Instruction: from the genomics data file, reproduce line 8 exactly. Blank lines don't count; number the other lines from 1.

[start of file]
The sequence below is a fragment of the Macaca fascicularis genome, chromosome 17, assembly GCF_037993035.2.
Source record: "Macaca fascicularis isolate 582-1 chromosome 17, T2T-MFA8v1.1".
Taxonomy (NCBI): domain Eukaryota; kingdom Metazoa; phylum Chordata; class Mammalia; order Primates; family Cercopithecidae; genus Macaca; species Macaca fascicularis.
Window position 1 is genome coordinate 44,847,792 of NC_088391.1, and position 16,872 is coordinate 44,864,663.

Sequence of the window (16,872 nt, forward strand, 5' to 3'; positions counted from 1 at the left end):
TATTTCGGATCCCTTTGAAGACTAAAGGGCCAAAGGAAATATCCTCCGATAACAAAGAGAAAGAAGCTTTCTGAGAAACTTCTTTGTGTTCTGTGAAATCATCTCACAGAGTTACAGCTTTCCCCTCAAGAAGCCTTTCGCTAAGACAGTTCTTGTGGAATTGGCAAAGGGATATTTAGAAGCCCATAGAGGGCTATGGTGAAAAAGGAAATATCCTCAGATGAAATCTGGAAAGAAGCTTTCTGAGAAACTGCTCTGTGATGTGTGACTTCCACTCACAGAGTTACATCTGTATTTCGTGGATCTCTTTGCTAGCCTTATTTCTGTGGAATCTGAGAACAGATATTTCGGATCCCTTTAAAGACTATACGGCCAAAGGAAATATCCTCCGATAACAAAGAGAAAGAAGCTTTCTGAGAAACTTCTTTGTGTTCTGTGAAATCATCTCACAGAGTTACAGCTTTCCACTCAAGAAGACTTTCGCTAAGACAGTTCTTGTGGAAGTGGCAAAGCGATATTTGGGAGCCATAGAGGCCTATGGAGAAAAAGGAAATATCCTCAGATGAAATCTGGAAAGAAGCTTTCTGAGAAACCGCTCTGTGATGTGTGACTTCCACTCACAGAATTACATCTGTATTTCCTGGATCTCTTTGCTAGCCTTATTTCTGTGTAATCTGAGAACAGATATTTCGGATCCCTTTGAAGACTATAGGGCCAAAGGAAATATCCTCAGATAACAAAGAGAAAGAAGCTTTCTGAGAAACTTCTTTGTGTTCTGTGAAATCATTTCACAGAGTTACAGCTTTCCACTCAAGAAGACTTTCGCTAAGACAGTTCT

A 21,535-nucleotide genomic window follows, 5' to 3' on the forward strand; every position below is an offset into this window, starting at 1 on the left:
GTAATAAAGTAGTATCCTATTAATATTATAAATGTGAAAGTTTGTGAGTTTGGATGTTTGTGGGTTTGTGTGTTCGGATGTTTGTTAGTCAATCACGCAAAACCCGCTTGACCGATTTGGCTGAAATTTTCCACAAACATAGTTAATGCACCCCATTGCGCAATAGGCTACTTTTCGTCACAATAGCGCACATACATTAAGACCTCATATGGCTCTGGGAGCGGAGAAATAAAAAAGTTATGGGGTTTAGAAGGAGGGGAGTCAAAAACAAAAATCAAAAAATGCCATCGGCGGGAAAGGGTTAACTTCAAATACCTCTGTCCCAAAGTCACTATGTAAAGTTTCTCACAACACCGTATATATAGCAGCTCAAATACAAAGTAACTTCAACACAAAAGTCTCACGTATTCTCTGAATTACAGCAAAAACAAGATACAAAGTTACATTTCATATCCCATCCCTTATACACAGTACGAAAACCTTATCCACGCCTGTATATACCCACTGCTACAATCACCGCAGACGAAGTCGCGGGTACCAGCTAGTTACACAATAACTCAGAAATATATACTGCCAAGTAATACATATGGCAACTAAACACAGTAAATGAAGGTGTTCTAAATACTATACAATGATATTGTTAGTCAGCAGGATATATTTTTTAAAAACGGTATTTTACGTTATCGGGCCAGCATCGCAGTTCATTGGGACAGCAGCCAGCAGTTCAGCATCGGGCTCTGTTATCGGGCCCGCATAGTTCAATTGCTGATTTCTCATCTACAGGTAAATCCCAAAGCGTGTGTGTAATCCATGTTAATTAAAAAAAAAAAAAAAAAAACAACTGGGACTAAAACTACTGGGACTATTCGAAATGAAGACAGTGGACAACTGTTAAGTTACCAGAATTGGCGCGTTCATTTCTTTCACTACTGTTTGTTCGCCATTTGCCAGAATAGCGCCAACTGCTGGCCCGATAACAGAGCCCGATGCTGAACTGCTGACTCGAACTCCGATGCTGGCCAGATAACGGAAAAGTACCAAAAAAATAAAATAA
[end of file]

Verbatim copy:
GTAATAAAGTAGTATCCTATTAATATTATAAATGTGAAAGTTTGTGAGTTTGGATGTTTGTGGGTTTGTGTGTTCGGATGTTTGTTAGTCAATCACGCAAAACCCGCTTGACCGATTTGGCTGAAATTTTCCACAAACATAGTTAATGCACCCCATTGCGCAATAGGCTACTTTTCGTCACAATAGCGCACATACATTAAGACCTCATATGGCTCTGGGAGCGGAGAAATAAAAAAGTTATGGGGTTTAGAAGGAGGGGAGTCAAAAACAAAAATCAAAAAATGCCATCGGCGGGAAAGGGTTAACTTCAAATACCTCTGTCCCAAAGTCACTATGTAAAGTTTCTCACAACACCGTATATATAGCAGCTCAAATACAAAGTAACTTCAACACAAAAGTCTCACGTATTCTCTGAATTACAGCAAAAACAAGATACAAAGTTACATTTCATATCCCATCCCTTATACACAGTACGAAAACCTTATCCACGCCTGTATATACCCACTGCTACAATCACCGCAGACGAAGTCGCGGGTACCAGCTAGTTACACAATAACTCAGAAATATATACTGCCAAGTAATACATATGGCAACTAAACACAGTAAATGAAGGTGTTCTAAATACTATACAATGATATTGTTAGTCAGCAGGATATATTTTTTAAAAACGGTATTTTACGTTATCGGGCCAGCATCGCAGTTCATTGGGACAGCAGCCAGCAGTTCAGCATCGGGCTCTGTTATCGGGCCCGCATAGTTCAATTGCTGATTTCTCATCTACAGGTAAATCCCAAAGCGTGTGTGTAATCCATGTTAATTAAAAAAAAAAAAAAAAAAACAACTGGGACTAAAACTACTGGGACTATTCGAAATGAAGACAGTGGACAACTGTTAAGTTACCAGAATTGGCGCGTTCATTTCTTTCACTACTGTTTGTTCGCCATTTGCCAGAATAGCGCCAACTGCTGGCCCGATAACAGAGCCCGATGCTGAACTGCTGACTCGAACTCCGATGCTGGCCAGATAACGGAAAAGTACCAAAAAAATAAAATAA